Some people were offended by it, others decided to look the other way and say that this is the way Charlie Hebdo operates.

An op-ed from Laurent Sourisseau — known as Riss — who heads Charlie Hebdo, defends the cover saying that Charlie Hebdo is the only atheist paper in France.

North Korea's claim it tested a hydrogen nuclear device got experts rushing to examine seismic records and satellite recordings. But hold on, Nellie! History shows Pyongyang has a history of whoppers. Or Whoppers, if you include the claim its onetime leader invented the hamburger. Here's a half-dozen reasons you should take its latest claim with a pound of salt, as Washington is apparently doing.  

South Korea's 'Coffin Academy'

Dec 15, 2015

(EDITOR'S NOTE: The BBC just published a story on how stressed South Korean employees are learning a new away to appreciate life. Here's our 2011 feature on the nation's 'Coffin Academy.') 

In a large room, about 60 men and women slip on traditional Korean death robes made from hemp. Then they step into wooden caskets. The lids are closed and hammered shut.

This isn't a real funeral. The coffins remain closed for only about five minutes, and the pounding of nails is just for show.

Haunting images from the attacks in Paris

Nov 14, 2015

American photojournalist Shane McMillan was one of the first photographers on the scene of the attacks in the 11th district near the Bataclan concert hall on Friday night when the shootings broke out. The courtyard of the apartment building where he had been staying in Paris was turned into a triage center for victims. He continues to photograph the scene today in Paris. NOTE: Some images in this story may not be suitable for all audiences.


Who moved my cheese? 4 tons of it.

Nov 11, 2015

You can “say cheese” as often as you like, but no one in the eastern French town Goux-les-Usiers is smiling.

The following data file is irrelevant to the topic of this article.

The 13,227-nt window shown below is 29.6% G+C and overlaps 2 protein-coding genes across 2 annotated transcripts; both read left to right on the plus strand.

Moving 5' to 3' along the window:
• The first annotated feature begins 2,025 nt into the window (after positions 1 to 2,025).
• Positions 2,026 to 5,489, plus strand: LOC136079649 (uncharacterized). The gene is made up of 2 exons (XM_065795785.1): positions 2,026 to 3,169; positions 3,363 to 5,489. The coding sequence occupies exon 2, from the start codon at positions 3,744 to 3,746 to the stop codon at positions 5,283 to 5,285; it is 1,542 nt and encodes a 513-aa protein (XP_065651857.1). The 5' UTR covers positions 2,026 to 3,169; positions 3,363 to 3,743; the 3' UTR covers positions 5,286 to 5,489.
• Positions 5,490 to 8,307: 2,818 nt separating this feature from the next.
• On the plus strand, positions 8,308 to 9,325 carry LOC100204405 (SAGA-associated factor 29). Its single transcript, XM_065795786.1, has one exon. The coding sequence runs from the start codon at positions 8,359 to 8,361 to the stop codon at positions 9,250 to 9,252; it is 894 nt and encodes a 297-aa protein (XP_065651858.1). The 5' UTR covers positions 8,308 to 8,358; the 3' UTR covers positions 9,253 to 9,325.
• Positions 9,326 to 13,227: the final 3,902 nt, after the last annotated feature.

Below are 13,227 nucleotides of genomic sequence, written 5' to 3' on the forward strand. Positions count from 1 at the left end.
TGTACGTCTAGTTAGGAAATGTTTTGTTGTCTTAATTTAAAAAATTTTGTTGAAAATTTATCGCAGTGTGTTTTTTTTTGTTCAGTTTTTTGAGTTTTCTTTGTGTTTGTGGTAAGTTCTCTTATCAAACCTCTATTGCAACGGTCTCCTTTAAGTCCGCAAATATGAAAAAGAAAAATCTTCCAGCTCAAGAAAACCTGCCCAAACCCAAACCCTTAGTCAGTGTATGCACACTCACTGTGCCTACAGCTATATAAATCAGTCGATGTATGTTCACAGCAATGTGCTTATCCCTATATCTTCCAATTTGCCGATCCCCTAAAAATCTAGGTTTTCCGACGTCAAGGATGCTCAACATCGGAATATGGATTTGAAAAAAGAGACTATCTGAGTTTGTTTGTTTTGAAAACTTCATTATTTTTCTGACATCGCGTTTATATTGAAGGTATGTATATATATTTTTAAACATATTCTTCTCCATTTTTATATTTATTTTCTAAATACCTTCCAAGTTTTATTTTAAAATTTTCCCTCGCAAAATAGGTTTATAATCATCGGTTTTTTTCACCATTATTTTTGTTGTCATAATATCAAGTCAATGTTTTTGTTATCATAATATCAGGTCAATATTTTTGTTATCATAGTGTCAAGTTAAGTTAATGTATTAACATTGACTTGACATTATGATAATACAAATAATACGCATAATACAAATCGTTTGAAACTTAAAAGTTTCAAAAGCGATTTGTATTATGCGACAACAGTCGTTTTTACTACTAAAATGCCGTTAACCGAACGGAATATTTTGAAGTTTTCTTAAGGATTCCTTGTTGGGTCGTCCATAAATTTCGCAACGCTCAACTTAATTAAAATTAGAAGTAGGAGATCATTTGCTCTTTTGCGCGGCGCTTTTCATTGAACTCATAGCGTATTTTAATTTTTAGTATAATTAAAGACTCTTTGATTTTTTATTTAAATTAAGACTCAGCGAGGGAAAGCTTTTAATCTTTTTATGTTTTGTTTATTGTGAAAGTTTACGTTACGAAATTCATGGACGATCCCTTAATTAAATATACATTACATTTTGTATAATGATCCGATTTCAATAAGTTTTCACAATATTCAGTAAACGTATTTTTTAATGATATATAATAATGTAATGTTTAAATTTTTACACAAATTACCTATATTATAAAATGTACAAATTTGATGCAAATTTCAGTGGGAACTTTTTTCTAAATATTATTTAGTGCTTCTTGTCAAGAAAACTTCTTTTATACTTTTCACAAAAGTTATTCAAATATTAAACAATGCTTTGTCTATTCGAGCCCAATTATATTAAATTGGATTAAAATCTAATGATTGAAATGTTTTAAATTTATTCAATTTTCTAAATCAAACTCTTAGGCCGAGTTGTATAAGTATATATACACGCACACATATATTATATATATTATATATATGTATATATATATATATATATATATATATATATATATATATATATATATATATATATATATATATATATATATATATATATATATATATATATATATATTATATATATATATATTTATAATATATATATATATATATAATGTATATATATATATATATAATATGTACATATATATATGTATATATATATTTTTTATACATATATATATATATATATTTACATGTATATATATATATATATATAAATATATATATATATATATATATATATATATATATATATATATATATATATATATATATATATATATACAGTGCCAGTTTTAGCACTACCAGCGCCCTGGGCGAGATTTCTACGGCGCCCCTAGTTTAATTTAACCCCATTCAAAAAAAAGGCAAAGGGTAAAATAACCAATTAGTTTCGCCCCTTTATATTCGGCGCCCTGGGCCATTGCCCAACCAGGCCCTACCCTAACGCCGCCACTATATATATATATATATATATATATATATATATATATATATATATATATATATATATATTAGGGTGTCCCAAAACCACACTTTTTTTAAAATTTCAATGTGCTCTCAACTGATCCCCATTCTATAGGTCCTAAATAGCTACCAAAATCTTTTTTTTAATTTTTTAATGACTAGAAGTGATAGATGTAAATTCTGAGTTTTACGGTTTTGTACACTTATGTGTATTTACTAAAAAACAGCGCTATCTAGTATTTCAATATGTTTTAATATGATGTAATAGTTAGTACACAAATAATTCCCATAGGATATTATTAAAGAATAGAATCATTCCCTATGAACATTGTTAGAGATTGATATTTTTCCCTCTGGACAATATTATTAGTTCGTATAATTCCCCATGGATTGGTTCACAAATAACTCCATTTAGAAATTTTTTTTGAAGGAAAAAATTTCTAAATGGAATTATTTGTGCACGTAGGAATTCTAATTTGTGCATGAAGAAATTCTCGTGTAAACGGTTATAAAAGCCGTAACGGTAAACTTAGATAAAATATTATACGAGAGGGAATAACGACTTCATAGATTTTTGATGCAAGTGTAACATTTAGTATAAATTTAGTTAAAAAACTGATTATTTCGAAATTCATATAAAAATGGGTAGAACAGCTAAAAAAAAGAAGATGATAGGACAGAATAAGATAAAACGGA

Police are investigating a crime there. Here’s what we know so far:

Under the cover of darkness, a gang of cheese thieves cut through a barbed-wire fence and used a crowbar to break into a Napiot dairy near the Swiss border. They made off with 100 wheels of hard, aged Comté cheese. Dairy farmers there are now considering installing security cameras.

What's so great about Denmark?

Oct 15, 2015

One of the stars of Tuesday night's debate was not a candidate but a small country of just under 6 million people: Denmark. Famously named the happiest country on the globe in a 2013 World Happiness Report, Denmark was invoked by Vermont's Senator Bernie Sanders as an exemplar of his Democratic Socialist platform.  

These young Mexican women artists are speaking up

Aug 30, 2015

A new generation of bold visual artists is coming of age in the country that gave us the iconic Frida Kahlo.

Meet Mexican artists Aline Herrera and Natasha Kroupensky. They’re young, opinionated, and most importantly, full of ideas. They’re using their voices, and creativity, to bring attention to indigenous communities in Mexico.

Sandy and Climate Change — An Arctic Connection?

Aug 5, 2015

"Superstorm" Sandy is just the latest in a wave of extremely unusual weather events to hit the US and the rest of the world in recent years, leading many to wonder about the possible link to climate change. Host Lisa Mullins raises the question with The World's environment editor Peter Thomson.

From PRI's The World ©2015 Public Radio International

Casey McElheney, a San Francisco firefighter, has a cabin up in the Sierra Nevada Mountains, in eastern California. We hiked up to a summit there last month.

"I think I see a little snow,” I told him.

"There’s hardly anything there," McElheney said. "And usually everywhere around here, it’d be white."

Global Forecast: Stormy Weather

Jul 2, 2015

When you do what I do, the news about climate change comes rather like snowflakes in a blizzard–from all directions at once, and accumulating in such overwhelming amounts and impact that it can be hard to know where to start digging out.   But as global negotiators pack their bags for the latest UN climate summit in Durban, South Africa later this month, here are a few of the more sobering bits of recent news: